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When the voice of My Hero Academia’s Midnight, Fruits Basket’s Arisa Uotani, Genshin Impact’s Rosaria, RWBY’s Winter Schnee, The Legend of Zelda: Breath of the Wild‘s Urbosa and Riju, and stacks more graced Brisnova 2022 with her presence at a Saturday Q&A panel, one question dominated the room: “How do you do it?”
With an IMDb profile the length of this article, Elizabeth Maxwell obliged Supa-Fans with a guide to making it in the voice acting and voice over industries.
Tip one: Move to Texas
The actor was in her late twenties when she moved from Los Angeles to Austin, Texas — which she described as having “an industry, but it’s not nearly as big as Los Angeles”. With a smaller pool of opportunities to choose from, Maxwell “needed to be a little bit more creative and think outside the box” with the roles she accepted.
“I wanted to be able to still continue to make a living as a performer, and I was talking to some friends, and they were like, ‘You have the acting training and are familiar with the genres of anime and video games and stuff. And you have a good voice. Why don’t you do voice over?’” Maxwell recounted. “And it was one of those light bulb moments: ‘How have I never thought of that before?’”
After making the decision to move into voice roles, Maxwell discovered that she was in a “really great” location for voice over and voice acting. At the time she was starting out, Crunchyroll was based in Dallas — “which is not very far from Austin” — and Austin itself was home to Rooster Teeth, as well as “a number” of video game companies that she could market herself to.
Tip two: Market yourself
Contrary to advice given to many United States–based creatives, Maxwell did not find an agent before putting herself out there. Describing her method as getting “right into it myself”, she told Brisnova that after doing “a lot of research”, she “put together a demo reel, and then I started to aggressively market it to any and every company within a certain radius of where I lived that I knew hired voice actors”.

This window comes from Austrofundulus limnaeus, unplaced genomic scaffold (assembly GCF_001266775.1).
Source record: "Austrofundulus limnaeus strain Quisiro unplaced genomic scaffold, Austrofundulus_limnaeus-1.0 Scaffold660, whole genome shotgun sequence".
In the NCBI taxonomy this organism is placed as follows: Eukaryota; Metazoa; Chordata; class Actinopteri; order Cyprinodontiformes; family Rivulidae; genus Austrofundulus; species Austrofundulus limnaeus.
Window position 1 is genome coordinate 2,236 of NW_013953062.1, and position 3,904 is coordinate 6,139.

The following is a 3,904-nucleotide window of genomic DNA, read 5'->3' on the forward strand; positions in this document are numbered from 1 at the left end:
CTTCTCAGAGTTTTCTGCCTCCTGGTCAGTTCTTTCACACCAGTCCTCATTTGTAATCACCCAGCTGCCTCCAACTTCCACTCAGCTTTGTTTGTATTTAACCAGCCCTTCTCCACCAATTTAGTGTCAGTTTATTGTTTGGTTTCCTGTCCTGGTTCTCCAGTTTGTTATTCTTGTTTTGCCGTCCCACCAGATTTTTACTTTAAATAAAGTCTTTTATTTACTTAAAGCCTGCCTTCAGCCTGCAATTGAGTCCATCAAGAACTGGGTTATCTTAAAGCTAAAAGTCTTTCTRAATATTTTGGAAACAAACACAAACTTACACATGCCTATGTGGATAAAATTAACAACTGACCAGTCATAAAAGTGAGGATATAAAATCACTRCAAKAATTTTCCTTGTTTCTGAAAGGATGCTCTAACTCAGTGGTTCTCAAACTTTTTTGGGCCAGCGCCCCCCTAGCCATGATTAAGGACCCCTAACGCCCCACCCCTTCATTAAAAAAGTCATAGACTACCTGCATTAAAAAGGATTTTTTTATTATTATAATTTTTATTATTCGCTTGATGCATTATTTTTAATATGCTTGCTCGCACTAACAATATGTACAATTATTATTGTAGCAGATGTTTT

Maxwell joked that “it took some persistence” to get companies to respond to her demo reel emails, explaining, “I emailed Funimation once a month for eight months before I got brought in for my first audition.”
However, she reported, “Eventually, the momentum started and I started getting auditions.”
Tip three: Get the auditions, do the auditions, get booked
Though she originally finished her story at the audition stage — saying “the rest is history”— Maxwell recalled later the rest of the work that brought her to this point in her career.
After a company sees a voice actor’s demo reel, the company can offer the actor a chance to audition for a part. The process from receiving an audition offer to being signed on to a part often depends on the company’s specific requirements, and it can feel like going through the motions. But there are lessons to be learned from this process as well.
Maxwell described a domino effect occurring after a voice actor succeeds in a large role.
Recalling her ‘big break’ as Ymir on Attack on Titan in 2014, she said, “A lot of the other directors at Funimation were very aware of the show. And if they were watching it, then they were immediately introduced to me in that sense.”
She continued that Attack on Titan is “partially responsible” for her work with Rooster Teeth, “because a ton of the animators and the directors at Rooster Teeth were big Attack on Titan fans, and they found out through the grapevine that I lived in Austin, and so, they were like, ‘Oh my gosh, you’ve got to come, and tour the studio. We’d love to meet you.’
“And so, I went and signed a bunch of their stuff, and then it was… ‘We have this character that we’re about to cast that we think that you might be good for. Would you like to read for her?’”
Maxwell concluded, “That’s how I got the audition [for Winter Schnee].”
Tip four: Accept roles outside your comfort zone
When a voice actor sends out their demo reel, they often send it to a company rather than for a specific role. The company can then get in touch with a role in mind for the actor to audition for, and it’s up to the actor whether they will accept the audition offer or not.
Maxwell revealed that after getting an audition offer, voice actors often don’t receive all the information about the part they’re auditioning for. She continued, “There are sometimes things where people might not want to work on a property, if it’s triggering to them in some way.”
While Maxwell didn’t advocate for voice actors taking roles that would trigger them, she did recall a positive experience when her first ‘racy’ role was sprung on her at Funimation. Despite not being warned about the show’s adult themes, she kept an open mind about the character and broadened her range as a voice actor.